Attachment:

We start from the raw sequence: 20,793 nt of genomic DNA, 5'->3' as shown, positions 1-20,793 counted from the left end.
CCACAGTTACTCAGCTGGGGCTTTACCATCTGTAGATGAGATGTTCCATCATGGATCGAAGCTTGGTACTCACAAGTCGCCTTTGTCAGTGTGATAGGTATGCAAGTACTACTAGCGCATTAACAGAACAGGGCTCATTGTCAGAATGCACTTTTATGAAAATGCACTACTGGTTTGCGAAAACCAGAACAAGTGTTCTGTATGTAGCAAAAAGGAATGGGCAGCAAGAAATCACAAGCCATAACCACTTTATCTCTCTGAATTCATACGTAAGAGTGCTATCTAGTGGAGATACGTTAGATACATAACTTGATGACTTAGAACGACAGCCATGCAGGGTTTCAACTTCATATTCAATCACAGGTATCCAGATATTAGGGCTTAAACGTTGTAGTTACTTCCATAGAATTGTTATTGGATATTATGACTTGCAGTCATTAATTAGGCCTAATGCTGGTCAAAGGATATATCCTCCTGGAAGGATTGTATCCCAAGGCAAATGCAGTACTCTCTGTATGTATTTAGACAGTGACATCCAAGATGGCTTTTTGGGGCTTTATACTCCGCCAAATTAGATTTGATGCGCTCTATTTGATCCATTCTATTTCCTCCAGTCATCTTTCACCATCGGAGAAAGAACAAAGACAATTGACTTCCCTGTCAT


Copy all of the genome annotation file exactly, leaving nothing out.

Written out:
We start from the raw sequence: 20,793 nt of genomic DNA, 5'->3' as shown, positions 1-20,793 counted from the left end.
CCACAGTTACTCAGCTGGGGCTTTACCATCTGTAGATGAGATGTTCCATCATGGATCGAAGCTTGGTACTCACAAGTCGCCTTTGTCAGTGTGATAGGTATGCAAGTACTACTAGCGCATTAACAGAACAGGGCTCATTGTCAGAATGCACTTTTATGAAAATGCACTACTGGTTTGCGAAAACCAGAACAAGTGTTCTGTATGTAGCAAAAAGGAATGGGCAGCAAGAAATCACAAGCCATAACCACTTTATCTCTCTGAATTCATACGTAAGAGTGCTATCTAGTGGAGATACGTTAGATACATAACTTGATGACTTAGAACGACAGCCATGCAGGGTTTCAACTTCATATTCAATCACAGGTATCCAGATATTAGGGCTTAAACGTTGTAGTTACTTCCATAGAATTGTTATTGGATATTATGACTTGCAGTCATTAATTAGGCCTAATGCTGGTCAAAGGATATATCCTCCTGGAAGGATTGTATCCCAAGGCAAATGCAGTACTCTCTGTATGTATTTAGACAGTGACATCCAAGATGGCTTTTTGGGGCTTTATACTCCGCCAAATTAGATTTGATGCGCTCTATTTGATCCATTCTATTTCCTCCAGTCATCTTTCACCATCGGAGAAAGAACAAAGACAATTGACTTCCCTGTCAT